The DC Area Survey, led by Faculty Fellow Michael Bader, centered on understanding racially and ethnically diverse communities in DC and its surrounding counties. The 2016 survey of 1,200 households concentrated on attachment to place, health, safety, trust in local organizations, and governance, with a focus on two relatively new types of neighborhoods: Latino neighborhoods and "quadrivial neighborhoods." Latino neighborhoods exist all over the DC metropolitan area, but mostly in the immediate Maryland and Northern Virginia suburbs. "Quadrivial neighborhoods," with populations of at least 10 percent White, Asian, African-American, and Latino, appeared in the past 20 years, reflecting the increased racial integration of the DC area. This survey is the first of its kind and it provides a detailed snapshot of the social realities and inequalities that exist within the DC region's most diverse communities. The study was a collaborative effort among several centers and units at American University including the Metropolitan Policy Center, the Center for Latin American and Latino Studies, the Center for Health, Risk and Society, the Office of the Provost, the School of Public Affairs, and the Kogod School of Business.
Making the Just City
The Robert Wood Johnson Foundation, under its Interdisciplinary Research Leaders program, supports MPC's gentrification research. MPC director Derek Hyra leads a three-person project team with Mindy Fullilove, a professor at The New School, and Dominic Moulden, the resource organizer for Organizing Neighborhood Equity - ONE DC. Their project entitled, " Making the Just City: An Examination of Organizing for Equity and Health," investigates, over a three-year period, different processes designed to reduce health disparities in two communities currently experiencing gentrification: Orange, NJ and Shaw, DC. The research team's objective is to discover, document, and assess community-level mechanisms in different contexts that help make mixed-income communities more vibrant engines of healthy living, particularly for low-income people. See an overview of this project.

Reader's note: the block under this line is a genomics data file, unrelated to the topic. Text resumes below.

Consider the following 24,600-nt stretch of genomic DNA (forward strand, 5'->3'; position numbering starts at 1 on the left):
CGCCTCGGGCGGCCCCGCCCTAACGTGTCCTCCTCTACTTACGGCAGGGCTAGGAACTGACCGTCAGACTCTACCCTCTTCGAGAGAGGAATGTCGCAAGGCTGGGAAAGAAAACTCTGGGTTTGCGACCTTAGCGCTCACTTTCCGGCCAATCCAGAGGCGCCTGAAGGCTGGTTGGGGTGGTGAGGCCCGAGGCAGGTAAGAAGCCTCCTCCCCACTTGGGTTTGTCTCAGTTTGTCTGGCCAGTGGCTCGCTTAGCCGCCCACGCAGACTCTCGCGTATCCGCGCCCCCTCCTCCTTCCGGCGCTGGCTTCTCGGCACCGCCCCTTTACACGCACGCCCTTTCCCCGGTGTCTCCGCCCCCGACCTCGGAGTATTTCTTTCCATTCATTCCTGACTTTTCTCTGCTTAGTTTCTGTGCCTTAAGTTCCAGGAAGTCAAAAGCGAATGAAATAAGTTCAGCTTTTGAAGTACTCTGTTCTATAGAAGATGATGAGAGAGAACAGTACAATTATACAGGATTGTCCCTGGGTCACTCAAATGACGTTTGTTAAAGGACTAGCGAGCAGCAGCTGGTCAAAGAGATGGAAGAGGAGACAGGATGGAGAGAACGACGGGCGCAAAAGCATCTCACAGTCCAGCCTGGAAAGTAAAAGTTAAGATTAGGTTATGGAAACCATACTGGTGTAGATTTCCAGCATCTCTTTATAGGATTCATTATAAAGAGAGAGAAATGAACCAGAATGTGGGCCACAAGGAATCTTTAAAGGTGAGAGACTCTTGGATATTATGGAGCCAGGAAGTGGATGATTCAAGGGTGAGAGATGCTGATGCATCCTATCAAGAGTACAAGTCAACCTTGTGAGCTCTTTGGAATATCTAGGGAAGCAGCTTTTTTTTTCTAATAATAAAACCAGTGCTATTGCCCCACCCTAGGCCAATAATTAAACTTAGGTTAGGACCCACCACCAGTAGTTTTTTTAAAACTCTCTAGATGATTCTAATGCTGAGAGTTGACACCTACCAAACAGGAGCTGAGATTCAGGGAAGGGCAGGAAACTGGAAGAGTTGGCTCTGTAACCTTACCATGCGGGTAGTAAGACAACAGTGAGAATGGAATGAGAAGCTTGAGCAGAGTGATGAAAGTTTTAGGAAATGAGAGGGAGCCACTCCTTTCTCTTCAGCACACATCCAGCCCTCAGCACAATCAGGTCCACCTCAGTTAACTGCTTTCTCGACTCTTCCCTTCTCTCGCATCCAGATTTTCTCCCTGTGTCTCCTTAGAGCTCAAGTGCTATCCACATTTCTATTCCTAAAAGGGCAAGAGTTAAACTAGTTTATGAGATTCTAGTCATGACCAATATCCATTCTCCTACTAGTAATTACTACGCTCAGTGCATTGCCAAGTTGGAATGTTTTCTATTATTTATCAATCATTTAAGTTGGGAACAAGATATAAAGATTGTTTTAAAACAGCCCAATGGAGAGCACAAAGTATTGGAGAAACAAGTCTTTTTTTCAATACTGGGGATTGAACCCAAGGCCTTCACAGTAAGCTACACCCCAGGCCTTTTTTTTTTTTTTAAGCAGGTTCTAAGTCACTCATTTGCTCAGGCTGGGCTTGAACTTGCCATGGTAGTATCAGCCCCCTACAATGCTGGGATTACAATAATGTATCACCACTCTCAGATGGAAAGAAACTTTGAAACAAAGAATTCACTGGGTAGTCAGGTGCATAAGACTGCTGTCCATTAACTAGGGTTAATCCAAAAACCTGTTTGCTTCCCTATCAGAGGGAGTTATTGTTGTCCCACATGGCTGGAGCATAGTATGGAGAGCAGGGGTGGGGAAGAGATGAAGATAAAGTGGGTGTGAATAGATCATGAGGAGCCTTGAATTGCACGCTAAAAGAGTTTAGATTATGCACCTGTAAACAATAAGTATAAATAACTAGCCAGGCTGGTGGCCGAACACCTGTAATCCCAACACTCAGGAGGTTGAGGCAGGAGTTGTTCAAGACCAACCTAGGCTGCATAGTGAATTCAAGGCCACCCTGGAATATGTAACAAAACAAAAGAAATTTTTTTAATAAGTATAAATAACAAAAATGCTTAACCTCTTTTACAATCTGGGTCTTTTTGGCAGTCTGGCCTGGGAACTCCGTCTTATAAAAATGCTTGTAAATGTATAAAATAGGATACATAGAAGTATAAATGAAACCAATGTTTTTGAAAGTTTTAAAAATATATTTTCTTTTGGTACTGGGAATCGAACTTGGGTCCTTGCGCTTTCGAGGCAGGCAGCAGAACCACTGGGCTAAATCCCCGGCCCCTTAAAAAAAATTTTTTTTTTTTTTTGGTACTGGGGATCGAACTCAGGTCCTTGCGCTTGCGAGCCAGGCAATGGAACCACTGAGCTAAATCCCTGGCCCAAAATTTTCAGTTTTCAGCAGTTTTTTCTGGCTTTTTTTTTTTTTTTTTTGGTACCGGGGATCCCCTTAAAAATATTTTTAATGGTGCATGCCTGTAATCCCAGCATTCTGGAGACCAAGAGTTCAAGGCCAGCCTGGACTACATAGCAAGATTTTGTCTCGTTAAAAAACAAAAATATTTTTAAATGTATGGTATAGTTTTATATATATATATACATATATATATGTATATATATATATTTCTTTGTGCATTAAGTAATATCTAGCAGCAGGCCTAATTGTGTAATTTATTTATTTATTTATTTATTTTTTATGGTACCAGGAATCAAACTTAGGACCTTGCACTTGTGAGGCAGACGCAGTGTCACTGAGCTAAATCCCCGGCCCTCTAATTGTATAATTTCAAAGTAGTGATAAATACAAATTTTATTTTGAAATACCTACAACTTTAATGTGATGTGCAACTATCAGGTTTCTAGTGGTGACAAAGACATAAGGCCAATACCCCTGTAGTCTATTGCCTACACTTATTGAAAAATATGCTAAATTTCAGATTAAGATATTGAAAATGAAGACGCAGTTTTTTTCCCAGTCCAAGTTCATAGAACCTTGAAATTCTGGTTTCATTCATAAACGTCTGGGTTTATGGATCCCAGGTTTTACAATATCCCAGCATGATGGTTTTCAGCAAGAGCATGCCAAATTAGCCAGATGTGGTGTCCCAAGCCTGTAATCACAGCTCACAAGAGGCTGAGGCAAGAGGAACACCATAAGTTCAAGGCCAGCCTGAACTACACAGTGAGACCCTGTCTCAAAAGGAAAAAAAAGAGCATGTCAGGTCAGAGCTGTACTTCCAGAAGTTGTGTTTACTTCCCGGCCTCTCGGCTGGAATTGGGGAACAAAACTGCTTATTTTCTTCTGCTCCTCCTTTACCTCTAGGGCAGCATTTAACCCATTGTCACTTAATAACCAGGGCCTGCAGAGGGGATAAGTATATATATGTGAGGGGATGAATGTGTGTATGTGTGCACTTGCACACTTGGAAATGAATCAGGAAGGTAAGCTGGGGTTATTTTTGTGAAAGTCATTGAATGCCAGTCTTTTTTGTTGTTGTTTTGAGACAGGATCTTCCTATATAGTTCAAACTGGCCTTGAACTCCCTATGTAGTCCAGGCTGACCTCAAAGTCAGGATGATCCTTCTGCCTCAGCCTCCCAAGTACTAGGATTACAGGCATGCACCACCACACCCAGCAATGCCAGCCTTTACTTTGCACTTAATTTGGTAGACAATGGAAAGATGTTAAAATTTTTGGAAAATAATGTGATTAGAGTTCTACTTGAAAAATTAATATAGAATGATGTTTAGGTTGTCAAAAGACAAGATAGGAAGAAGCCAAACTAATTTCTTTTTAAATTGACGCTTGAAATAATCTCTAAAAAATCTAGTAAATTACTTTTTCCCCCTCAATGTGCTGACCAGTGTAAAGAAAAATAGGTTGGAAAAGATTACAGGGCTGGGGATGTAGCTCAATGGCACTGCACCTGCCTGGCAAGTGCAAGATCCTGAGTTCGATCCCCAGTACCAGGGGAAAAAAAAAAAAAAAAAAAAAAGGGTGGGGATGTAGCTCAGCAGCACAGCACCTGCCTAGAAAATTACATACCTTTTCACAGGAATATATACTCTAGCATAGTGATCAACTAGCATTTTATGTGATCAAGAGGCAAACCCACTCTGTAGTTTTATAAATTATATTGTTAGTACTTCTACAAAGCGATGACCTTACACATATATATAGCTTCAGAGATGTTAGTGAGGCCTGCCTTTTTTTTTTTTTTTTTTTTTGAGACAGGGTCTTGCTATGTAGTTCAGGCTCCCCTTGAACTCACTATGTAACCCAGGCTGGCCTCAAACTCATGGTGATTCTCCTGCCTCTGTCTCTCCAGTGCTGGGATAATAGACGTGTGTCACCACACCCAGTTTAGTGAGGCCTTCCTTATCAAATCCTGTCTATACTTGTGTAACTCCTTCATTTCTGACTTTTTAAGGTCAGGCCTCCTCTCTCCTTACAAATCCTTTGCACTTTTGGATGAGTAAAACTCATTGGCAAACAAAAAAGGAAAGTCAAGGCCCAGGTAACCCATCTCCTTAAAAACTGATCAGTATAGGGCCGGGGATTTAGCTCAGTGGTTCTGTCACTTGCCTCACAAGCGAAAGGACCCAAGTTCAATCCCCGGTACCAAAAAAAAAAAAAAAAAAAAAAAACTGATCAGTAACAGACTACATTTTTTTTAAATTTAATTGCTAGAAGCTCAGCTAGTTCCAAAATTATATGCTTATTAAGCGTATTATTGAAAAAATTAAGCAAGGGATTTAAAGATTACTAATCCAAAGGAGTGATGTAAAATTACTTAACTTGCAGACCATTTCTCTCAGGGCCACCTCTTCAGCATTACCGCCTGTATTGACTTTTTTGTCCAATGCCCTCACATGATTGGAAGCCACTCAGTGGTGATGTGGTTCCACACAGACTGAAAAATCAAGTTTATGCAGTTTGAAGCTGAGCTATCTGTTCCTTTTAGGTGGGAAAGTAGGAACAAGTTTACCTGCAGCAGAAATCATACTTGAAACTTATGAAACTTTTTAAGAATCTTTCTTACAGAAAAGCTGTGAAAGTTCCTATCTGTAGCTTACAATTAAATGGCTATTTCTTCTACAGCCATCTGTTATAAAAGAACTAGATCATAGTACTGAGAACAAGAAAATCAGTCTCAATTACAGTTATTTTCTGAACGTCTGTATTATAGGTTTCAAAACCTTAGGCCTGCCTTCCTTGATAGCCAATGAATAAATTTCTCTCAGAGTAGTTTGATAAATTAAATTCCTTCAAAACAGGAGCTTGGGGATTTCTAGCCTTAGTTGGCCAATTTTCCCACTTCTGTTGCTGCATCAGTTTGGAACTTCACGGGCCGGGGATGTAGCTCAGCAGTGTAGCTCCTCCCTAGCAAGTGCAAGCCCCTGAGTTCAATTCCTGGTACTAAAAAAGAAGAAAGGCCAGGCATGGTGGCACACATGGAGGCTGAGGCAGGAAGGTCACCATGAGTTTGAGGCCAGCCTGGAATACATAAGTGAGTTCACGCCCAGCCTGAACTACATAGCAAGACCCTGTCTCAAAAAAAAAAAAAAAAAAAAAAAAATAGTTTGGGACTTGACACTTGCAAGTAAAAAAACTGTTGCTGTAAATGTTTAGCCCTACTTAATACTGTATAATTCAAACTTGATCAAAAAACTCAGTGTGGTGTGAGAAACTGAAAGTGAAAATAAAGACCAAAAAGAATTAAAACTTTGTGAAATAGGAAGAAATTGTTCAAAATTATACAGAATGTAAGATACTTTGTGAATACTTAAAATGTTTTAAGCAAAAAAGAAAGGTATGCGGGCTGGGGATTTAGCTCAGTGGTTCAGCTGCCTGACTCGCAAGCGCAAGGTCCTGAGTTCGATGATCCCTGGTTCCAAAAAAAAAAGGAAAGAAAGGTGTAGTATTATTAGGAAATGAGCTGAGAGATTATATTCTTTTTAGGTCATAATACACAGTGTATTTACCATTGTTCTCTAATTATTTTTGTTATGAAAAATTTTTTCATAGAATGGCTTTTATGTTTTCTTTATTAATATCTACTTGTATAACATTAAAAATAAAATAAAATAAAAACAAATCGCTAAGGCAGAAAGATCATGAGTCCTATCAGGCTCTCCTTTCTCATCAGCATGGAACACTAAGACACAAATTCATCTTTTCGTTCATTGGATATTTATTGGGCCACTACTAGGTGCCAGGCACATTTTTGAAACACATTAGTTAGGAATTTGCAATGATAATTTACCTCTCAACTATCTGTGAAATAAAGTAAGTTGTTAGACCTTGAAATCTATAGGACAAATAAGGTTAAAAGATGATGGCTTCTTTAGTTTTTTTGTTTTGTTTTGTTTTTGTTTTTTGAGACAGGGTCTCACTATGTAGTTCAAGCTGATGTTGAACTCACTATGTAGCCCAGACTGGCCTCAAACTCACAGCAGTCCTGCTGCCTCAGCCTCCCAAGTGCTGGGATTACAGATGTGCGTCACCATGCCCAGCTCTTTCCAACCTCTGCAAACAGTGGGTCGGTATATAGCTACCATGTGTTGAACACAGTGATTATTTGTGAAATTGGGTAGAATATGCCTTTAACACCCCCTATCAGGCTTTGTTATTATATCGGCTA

In many neighborhoods, gentrification - defined as neighborhood change caused by the influx of middle-class residents - does not result in residential displacement, but rather political displacement. A sizable proportion of long-term, low-income residents are able to stay in place because of policies that promote greater affordable housing. These new mixed-income neighborhoods, however, often lead to a loss of political voice for long-time residents. Minority groups who were well-represented at the local levels might find themselves losing seats on city councils, county commissions, and community boards as new constituencies and coalitions form among the newcomers. This study analyzes the relationship between newcomer influx and political loss in 100 US cities that contain some of the country's fastest gentrifying neighborhoods. Using 20 years of local election data, we identify and measure the extent to which political displacement has occurred alongside inner-city neighborhood redevelopment. This study will help determine how the contemporary wave of gentrification relates to changing urban political shifts.
Urban Renewal and Unrest
In the 1960s many American cities burned as social unrest was ignited by urban renewal, police brutality, and an economy that expanded but did not sufficiently reach certain vulnerable and disadvantaged populations. While we have experienced much stability in urban America since the riots of the 1960s, in 2014, 2015, and 2016, three major riots occurred in Ferguson, Missouri, Baltimore, Maryland, and Charlotte, North Carolina, all triggered by police action. Since these more recent riots, we have witnessed urban protests around the country and calls for an end to police brutality targeting African Americans. This research seeks to understand how other 21st century dynamics, beyond police action, undergird today's riots, protests, and political instability. This research will contribute to our understanding of the linkages among urban policy, race, and democracy in the United States.
Earned Income Tax Credit's Effects in Washington, DC
Faculty Fellow Bradley Hardy's research uses administrative tax data to assess the effects of the federal Earned Income Tax Credit (EITC) program and its DC supplemental program on poverty, employment, and income dynamics within Washington, DC. The supplemental DC EITC program, first implemented in 2001, has expanded from 10 percent of the federal credit to 40 percent as of 2009. At the federal level, the EITC is the nation's largest cash transfer program for low-income families. In preliminary work with coauthors, Hardy finds that the combined EITC raises employment, lowers longer-term poverty, and reduces instability from income declines.
Grant Seeking and the Grant Making Study
Faculty Fellow Lewis Faulk is working on the Grant Seeking and the Grant Making Study, which involves two parallel surveys of nonprofit organizations and foundations. Together these surveys will collect data on over 450 nonprofit organizations and 300 foundations. This project examines both the effectiveness of nonprofits' grant-seeking behaviors and the recent challenges foundations face when distributing their grants. The research provides key insights into the state of civil society in metropolitan America.